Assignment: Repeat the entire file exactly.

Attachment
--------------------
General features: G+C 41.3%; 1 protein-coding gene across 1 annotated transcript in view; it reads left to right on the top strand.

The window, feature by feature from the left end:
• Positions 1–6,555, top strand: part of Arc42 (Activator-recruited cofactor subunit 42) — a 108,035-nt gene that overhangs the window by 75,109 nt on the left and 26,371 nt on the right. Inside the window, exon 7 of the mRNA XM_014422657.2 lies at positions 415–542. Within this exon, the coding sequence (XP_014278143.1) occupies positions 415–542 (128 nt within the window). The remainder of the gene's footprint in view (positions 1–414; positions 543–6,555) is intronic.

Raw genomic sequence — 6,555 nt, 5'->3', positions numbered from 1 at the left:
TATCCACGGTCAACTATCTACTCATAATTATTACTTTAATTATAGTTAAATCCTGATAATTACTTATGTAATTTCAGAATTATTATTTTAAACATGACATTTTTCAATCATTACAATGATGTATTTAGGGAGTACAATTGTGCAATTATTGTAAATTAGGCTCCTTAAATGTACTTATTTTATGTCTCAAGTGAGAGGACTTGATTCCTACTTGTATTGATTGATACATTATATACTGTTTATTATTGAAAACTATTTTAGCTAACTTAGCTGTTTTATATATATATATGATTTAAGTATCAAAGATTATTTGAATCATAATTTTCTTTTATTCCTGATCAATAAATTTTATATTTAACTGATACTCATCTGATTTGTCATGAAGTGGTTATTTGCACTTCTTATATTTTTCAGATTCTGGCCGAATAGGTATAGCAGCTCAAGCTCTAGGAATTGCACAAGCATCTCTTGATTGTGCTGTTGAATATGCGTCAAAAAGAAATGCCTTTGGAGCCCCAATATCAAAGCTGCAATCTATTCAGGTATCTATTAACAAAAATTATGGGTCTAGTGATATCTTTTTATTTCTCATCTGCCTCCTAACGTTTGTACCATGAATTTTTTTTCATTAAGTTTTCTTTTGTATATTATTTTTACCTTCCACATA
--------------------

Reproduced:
General features: G+C 41.3%; 1 protein-coding gene across 1 annotated transcript in view; it reads left to right on the top strand.

The window, feature by feature from the left end:
• Positions 1–6,555, top strand: part of Arc42 (Activator-recruited cofactor subunit 42) — a 108,035-nt gene that overhangs the window by 75,109 nt on the left and 26,371 nt on the right. Inside the window, exon 7 of the mRNA XM_014422657.2 lies at positions 415–542. Within this exon, the coding sequence (XP_014278143.1) occupies positions 415–542 (128 nt within the window). The remainder of the gene's footprint in view (positions 1–414; positions 543–6,555) is intronic.

Raw genomic sequence — 6,555 nt, 5'->3', positions numbered from 1 at the left:
TATCCACGGTCAACTATCTACTCATAATTATTACTTTAATTATAGTTAAATCCTGATAATTACTTATGTAATTTCAGAATTATTATTTTAAACATGACATTTTTCAATCATTACAATGATGTATTTAGGGAGTACAATTGTGCAATTATTGTAAATTAGGCTCCTTAAATGTACTTATTTTATGTCTCAAGTGAGAGGACTTGATTCCTACTTGTATTGATTGATACATTATATACTGTTTATTATTGAAAACTATTTTAGCTAACTTAGCTGTTTTATATATATATATGATTTAAGTATCAAAGATTATTTGAATCATAATTTTCTTTTATTCCTGATCAATAAATTTTATATTTAACTGATACTCATCTGATTTGTCATGAAGTGGTTATTTGCACTTCTTATATTTTTCAGATTCTGGCCGAATAGGTATAGCAGCTCAAGCTCTAGGAATTGCACAAGCATCTCTTGATTGTGCTGTTGAATATGCGTCAAAAAGAAATGCCTTTGGAGCCCCAATATCAAAGCTGCAATCTATTCAGGTATCTATTAACAAAAATTATGGGTCTAGTGATATCTTTTTATTTCTCATCTGCCTCCTAACGTTTGTACCATGAATTTTTTTTCATTAAGTTTTCTTTTGTATATTATTTTTACCTTCCACATA